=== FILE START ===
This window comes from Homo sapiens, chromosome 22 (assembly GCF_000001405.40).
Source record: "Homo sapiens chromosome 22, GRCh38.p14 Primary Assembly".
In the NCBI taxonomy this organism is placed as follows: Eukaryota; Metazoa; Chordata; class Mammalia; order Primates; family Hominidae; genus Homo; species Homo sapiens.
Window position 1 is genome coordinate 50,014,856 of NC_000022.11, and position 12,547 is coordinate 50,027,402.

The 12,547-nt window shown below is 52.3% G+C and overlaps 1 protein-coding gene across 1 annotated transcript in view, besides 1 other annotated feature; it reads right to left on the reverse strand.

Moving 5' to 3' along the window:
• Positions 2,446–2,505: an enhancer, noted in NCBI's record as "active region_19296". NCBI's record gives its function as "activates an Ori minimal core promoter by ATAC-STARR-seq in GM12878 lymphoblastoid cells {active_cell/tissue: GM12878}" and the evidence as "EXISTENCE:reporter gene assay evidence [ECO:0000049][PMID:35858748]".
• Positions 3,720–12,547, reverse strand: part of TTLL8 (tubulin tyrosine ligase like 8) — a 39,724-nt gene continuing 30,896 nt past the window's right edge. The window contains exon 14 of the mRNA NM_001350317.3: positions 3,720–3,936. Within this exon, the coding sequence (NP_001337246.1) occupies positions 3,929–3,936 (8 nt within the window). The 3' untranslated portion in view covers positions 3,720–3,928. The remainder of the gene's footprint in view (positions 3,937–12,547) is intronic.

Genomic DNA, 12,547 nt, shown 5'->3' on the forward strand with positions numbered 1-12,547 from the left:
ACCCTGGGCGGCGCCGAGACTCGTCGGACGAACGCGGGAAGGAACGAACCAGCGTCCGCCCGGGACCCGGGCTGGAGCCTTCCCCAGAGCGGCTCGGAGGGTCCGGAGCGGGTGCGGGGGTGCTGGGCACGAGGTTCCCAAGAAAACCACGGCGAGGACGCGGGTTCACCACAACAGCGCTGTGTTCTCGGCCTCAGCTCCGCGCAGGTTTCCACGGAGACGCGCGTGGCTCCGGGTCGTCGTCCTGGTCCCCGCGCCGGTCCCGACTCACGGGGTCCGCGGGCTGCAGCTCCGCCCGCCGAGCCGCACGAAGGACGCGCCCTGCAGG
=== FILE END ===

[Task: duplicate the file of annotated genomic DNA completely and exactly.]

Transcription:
This window comes from Homo sapiens, chromosome 22 (assembly GCF_000001405.40).
Source record: "Homo sapiens chromosome 22, GRCh38.p14 Primary Assembly".
In the NCBI taxonomy this organism is placed as follows: Eukaryota; Metazoa; Chordata; class Mammalia; order Primates; family Hominidae; genus Homo; species Homo sapiens.
Window position 1 is genome coordinate 50,014,856 of NC_000022.11, and position 12,547 is coordinate 50,027,402.

The 12,547-nt window shown below is 52.3% G+C and overlaps 1 protein-coding gene across 1 annotated transcript in view, besides 1 other annotated feature; it reads right to left on the reverse strand.

Moving 5' to 3' along the window:
• Positions 2,446–2,505: an enhancer, noted in NCBI's record as "active region_19296". NCBI's record gives its function as "activates an Ori minimal core promoter by ATAC-STARR-seq in GM12878 lymphoblastoid cells {active_cell/tissue: GM12878}" and the evidence as "EXISTENCE:reporter gene assay evidence [ECO:0000049][PMID:35858748]".
• Positions 3,720–12,547, reverse strand: part of TTLL8 (tubulin tyrosine ligase like 8) — a 39,724-nt gene continuing 30,896 nt past the window's right edge. The window contains exon 14 of the mRNA NM_001350317.3: positions 3,720–3,936. Within this exon, the coding sequence (NP_001337246.1) occupies positions 3,929–3,936 (8 nt within the window). The 3' untranslated portion in view covers positions 3,720–3,928. The remainder of the gene's footprint in view (positions 3,937–12,547) is intronic.

Genomic DNA, 12,547 nt, shown 5'->3' on the forward strand with positions numbered 1-12,547 from the left:
ACCCTGGGCGGCGCCGAGACTCGTCGGACGAACGCGGGAAGGAACGAACCAGCGTCCGCCCGGGACCCGGGCTGGAGCCTTCCCCAGAGCGGCTCGGAGGGTCCGGAGCGGGTGCGGGGGTGCTGGGCACGAGGTTCCCAAGAAAACCACGGCGAGGACGCGGGTTCACCACAACAGCGCTGTGTTCTCGGCCTCAGCTCCGCGCAGGTTTCCACGGAGACGCGCGTGGCTCCGGGTCGTCGTCCTGGTCCCCGCGCCGGTCCCGACTCACGGGGTCCGCGGGCTGCAGCTCCGCCCGCCGAGCCGCACGAAGGACGCGCCCTGCAGG